If most vines are grafted onto rootstocks, why do some grapevines thrive in soils where others struggle?
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Dear Dr. Vinny,
If some grapes do better in certain soils (Merlot on clay, for example) but most vines are grafted to non-vinifera rootstock, does grape variety actually matter? Wouldn’t the rootstock be more important than the grape vaiety?
—Mark, Sacramento, Calif.
You’re correct that most vines are grafted—that is, a vine cutting of one type of grapevine is attached to the root of another type of grapevine. The reason is that Vitis vinifera roots are susceptible to the devastating, root-sapping aphid phylloxera, but those vines can be grafted onto rootstocks that are phylloxera-resistant. (Some vinifera vines, in places where phylloxera isn’t present, can be “own-rooted.”)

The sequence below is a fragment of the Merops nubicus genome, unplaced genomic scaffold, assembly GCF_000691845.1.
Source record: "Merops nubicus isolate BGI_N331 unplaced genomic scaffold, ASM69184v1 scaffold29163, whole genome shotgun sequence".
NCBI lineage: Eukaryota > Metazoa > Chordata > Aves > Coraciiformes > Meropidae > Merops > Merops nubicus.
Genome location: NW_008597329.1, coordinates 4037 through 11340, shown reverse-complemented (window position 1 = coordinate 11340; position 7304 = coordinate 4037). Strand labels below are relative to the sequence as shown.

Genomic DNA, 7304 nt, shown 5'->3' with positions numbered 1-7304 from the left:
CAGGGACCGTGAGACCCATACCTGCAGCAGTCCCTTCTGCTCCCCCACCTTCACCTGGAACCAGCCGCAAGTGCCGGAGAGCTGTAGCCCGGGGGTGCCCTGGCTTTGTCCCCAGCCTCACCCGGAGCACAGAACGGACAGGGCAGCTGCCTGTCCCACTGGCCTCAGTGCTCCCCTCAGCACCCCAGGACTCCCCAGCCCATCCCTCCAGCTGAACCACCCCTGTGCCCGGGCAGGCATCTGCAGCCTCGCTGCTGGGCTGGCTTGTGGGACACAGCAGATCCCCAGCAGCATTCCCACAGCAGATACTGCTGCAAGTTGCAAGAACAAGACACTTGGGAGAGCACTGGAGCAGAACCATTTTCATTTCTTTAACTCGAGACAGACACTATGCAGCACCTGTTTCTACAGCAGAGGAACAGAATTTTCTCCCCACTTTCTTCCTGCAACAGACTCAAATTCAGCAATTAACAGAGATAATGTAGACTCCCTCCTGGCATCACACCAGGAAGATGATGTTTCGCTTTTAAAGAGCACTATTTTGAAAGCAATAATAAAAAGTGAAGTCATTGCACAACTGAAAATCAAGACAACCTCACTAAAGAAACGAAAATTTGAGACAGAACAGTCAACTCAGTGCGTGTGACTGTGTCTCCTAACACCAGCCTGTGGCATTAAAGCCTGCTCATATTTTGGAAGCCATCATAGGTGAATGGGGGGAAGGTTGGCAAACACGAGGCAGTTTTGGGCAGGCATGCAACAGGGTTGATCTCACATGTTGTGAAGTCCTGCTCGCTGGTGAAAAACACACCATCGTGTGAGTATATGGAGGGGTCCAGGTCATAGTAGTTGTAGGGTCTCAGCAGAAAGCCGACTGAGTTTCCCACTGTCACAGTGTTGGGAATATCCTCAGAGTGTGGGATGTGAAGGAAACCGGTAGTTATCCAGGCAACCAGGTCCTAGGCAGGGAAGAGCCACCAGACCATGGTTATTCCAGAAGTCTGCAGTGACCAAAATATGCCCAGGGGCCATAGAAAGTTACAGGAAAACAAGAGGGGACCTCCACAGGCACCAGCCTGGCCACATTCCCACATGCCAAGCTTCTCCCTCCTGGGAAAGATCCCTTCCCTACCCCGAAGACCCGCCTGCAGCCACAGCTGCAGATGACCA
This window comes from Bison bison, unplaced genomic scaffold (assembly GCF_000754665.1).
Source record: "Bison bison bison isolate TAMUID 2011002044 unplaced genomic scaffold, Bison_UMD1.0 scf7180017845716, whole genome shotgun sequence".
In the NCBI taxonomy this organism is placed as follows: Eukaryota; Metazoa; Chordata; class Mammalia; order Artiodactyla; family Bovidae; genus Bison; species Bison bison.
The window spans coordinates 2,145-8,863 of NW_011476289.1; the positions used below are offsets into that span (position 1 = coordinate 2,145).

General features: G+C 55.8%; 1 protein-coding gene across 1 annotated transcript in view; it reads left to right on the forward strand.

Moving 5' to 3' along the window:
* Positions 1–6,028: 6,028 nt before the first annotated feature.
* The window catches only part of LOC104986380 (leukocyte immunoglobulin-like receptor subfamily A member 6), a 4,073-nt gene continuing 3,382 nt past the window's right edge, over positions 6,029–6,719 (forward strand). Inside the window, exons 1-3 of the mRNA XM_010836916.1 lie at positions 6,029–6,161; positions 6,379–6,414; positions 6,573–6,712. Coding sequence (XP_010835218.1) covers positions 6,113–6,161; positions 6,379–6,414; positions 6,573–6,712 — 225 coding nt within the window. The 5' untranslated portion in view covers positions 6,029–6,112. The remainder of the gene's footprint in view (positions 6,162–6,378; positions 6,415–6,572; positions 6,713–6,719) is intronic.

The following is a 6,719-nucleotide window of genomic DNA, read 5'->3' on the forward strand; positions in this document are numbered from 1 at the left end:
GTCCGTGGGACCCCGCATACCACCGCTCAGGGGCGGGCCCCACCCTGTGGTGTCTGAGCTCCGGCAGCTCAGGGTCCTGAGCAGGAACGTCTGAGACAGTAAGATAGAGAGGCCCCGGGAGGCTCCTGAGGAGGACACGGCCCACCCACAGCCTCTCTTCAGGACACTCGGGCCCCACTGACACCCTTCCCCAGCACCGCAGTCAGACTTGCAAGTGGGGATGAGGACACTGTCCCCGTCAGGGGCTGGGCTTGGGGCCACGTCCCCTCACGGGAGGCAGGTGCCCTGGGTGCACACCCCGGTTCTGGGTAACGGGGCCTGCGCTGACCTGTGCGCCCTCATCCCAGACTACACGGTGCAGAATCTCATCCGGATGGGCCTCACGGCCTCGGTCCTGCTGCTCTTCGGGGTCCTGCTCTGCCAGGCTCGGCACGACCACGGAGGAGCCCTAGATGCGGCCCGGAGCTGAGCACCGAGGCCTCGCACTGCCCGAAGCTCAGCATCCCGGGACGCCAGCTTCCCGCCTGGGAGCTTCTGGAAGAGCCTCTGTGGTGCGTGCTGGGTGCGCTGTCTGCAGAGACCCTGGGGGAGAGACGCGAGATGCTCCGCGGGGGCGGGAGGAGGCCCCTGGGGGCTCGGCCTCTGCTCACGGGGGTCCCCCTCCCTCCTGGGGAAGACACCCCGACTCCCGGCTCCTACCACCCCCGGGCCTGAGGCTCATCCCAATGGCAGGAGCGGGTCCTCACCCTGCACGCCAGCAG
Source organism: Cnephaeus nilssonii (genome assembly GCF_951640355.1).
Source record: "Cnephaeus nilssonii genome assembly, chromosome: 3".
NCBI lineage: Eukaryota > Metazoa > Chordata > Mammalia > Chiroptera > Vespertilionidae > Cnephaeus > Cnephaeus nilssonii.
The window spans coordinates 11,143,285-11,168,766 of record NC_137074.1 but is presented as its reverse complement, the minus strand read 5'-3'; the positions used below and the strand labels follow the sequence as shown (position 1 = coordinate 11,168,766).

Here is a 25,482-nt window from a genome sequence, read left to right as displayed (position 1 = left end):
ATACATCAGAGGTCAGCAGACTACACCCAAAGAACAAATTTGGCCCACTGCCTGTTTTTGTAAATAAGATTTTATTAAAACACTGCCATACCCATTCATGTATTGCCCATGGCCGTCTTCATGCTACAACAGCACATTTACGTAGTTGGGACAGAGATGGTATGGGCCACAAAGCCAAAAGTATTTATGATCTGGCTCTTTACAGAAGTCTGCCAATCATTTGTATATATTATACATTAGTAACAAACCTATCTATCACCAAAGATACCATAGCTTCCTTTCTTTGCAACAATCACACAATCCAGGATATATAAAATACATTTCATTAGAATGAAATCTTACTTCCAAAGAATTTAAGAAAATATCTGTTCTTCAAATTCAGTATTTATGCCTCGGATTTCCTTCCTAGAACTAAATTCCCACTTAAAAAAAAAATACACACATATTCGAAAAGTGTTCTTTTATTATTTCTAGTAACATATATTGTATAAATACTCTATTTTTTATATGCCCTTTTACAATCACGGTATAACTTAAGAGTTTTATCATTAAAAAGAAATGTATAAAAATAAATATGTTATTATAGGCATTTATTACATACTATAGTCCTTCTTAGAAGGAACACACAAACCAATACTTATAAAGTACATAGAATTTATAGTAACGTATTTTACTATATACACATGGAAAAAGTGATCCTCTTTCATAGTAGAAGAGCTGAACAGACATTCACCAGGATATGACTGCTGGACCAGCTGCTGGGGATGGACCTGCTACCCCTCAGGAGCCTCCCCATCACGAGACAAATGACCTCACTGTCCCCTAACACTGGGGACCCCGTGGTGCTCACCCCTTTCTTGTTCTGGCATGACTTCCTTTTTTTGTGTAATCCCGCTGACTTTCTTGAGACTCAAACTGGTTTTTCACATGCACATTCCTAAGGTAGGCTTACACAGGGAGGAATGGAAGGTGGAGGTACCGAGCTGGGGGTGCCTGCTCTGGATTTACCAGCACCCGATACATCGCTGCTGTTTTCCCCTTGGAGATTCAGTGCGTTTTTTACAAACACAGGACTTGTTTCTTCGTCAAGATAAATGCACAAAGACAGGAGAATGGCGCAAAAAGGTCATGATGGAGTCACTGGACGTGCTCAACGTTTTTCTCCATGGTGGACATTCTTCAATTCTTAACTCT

You’re also right that rootstock choice has a big impact on how a grapevine reacts and adapts to the soil and climate where it is planted. I asked professor Andrew Walker, who works in the viticulture and enology department at U.C. Davis, to explain the relationship between rootstocks, grape varieties and soils.
Walker explained that, starting in the 1880s, hundreds of grapevine rootstocks were bred, but only about 20 are widely used today, and only about 10 are widely used in California. “When the vines are grafted, the rootstock adapts/compensates for the soil texture and chemistry,” said Walker. “It's the rootstocks that are better or more poorly adapted to clay or gravelly soils.“
So I asked Walker if it was possible to pick a site considered unsuitable for a grape variety and make it suddenly suitable with the correct rootstock choice. Turns out it’s not that simple. “Soil texture, rooting depth, rain fall and irrigation amounts, soil chemistry (particularly lime) all have a large impact on vine growth and fruit quality,” Walker says. “In terms of compensating for an unsuitable site, it would depend on how unsuitable, and why.”